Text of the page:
gperf - Man Page

generate a perfect hash function from a key set


gperf [OPTION]... [INPUT-FILE]


GNU 'gperf' generates perfect hash functions.

If a long option shows an argument as mandatory, then it is mandatory for the equivalent short option also.

Output file location

--output-file=FILE Write output to specified file.

The results are written to standard output if no output file is specified or if it is -.

Input file interpretation

-e,  --delimiters=DELIMITER-LIST

Allow user to provide a string containing delimiters used to separate keywords from their attributes. Default is ",".

-t,  --struct-type

Allows the user to include a structured type declaration for generated code. Any text before %% is considered part of the type declaration. Key words and additional fields may follow this, one group of fields per line.


Consider upper and lower case ASCII characters as equivalent. Note that locale dependent case mappings are ignored.

Language for the output code

-L,  --language=LANGUAGE-NAME

Generates code in the specified language. Languages handled are currently C++, ANSI-C, C, and KR-C. The default is ANSI-C.

Details in the output code

-K,  --slot-name=NAME

Select name of the keyword component in the keyword structure.

-F,  --initializer-suffix=INITIALIZERS

Initializers for additional components in the keyword structure.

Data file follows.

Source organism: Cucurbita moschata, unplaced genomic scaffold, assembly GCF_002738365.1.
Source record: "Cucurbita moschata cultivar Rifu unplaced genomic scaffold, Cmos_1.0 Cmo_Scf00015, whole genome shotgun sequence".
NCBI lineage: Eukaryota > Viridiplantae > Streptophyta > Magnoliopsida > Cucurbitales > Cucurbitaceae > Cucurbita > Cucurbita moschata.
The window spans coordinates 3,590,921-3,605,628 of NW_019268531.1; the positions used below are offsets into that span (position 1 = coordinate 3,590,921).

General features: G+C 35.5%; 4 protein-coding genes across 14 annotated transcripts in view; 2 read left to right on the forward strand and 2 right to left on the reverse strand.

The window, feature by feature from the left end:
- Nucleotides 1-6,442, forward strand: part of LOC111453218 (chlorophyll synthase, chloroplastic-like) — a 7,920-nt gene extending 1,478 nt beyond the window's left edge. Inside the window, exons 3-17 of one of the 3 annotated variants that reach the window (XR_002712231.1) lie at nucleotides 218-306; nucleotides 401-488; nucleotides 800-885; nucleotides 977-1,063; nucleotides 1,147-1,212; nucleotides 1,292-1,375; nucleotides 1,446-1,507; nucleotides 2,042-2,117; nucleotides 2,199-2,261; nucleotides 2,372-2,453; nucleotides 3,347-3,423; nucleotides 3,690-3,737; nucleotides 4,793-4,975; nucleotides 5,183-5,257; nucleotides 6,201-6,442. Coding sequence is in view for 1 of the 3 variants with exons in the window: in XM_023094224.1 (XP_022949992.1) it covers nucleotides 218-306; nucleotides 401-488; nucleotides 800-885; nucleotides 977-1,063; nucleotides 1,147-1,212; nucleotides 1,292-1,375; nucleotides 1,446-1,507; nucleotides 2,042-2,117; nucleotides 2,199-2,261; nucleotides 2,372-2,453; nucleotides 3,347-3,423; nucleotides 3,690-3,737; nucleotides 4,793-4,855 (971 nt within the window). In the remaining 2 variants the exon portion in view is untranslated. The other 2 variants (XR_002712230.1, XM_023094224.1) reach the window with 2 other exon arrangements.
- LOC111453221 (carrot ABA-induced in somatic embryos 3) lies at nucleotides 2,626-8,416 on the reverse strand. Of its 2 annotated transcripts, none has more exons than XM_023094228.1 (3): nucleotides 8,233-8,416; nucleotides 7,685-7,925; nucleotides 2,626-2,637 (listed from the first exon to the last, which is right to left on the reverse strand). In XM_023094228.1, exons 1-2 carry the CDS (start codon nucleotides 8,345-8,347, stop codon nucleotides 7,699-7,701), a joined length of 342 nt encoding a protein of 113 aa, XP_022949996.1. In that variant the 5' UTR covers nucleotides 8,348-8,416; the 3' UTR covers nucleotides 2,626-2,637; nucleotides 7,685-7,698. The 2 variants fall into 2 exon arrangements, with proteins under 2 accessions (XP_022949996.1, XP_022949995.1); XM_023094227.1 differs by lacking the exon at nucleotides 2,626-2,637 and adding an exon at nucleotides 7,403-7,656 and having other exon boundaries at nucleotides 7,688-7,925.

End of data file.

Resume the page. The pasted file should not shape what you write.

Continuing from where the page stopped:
-H,  --hash-function-name=NAME

Specify name of generated hash function. Default is 'hash'.

-N,  --lookup-function-name=NAME

Specify name of generated lookup function. Default name is 'in_word_set'.

-Z,  --class-name=NAME

Specify name of generated C++ class. Default name is 'Perfect_Hash'.

-7,  --seven-bit

Assume 7-bit characters.

-l,  --compare-lengths

Compare key lengths before trying a string comparison. This is necessary if the keywords contain NUL bytes. It also helps cut down on the number of string comparisons made during the lookup.

-c,  --compare-strncmp

Generate comparison code using strncmp rather than strcmp.

-C,  --readonly-tables

Make the contents of generated lookup tables constant, i.e., readonly.

-E,  --enum

Define constant values using an enum local to the lookup function rather than with defines.

-I,  --includes

Include the necessary system include file <string.h> at the beginning of the code.

-G,  --global-table

Generate the static table of keywords as a static global variable, rather than hiding it inside of the lookup function (which is the default behavior).

-P,  --pic

Optimize the generated table for inclusion in shared libraries.  This reduces the startup time of programs using a shared library containing the generated code.

-Q,  --string-pool-name=NAME

Specify name of string pool generated by option --pic. Default name is 'stringpool'.


Use NULL strings instead of empty strings for empty keyword table entries.


Specify prefix for the constants like TOTAL_KEYWORDS.

-W,  --word-array-name=NAME

Specify name of word list array. Default name is 'wordlist'.


Specify name of length table array. Default name is 'lengthtable'.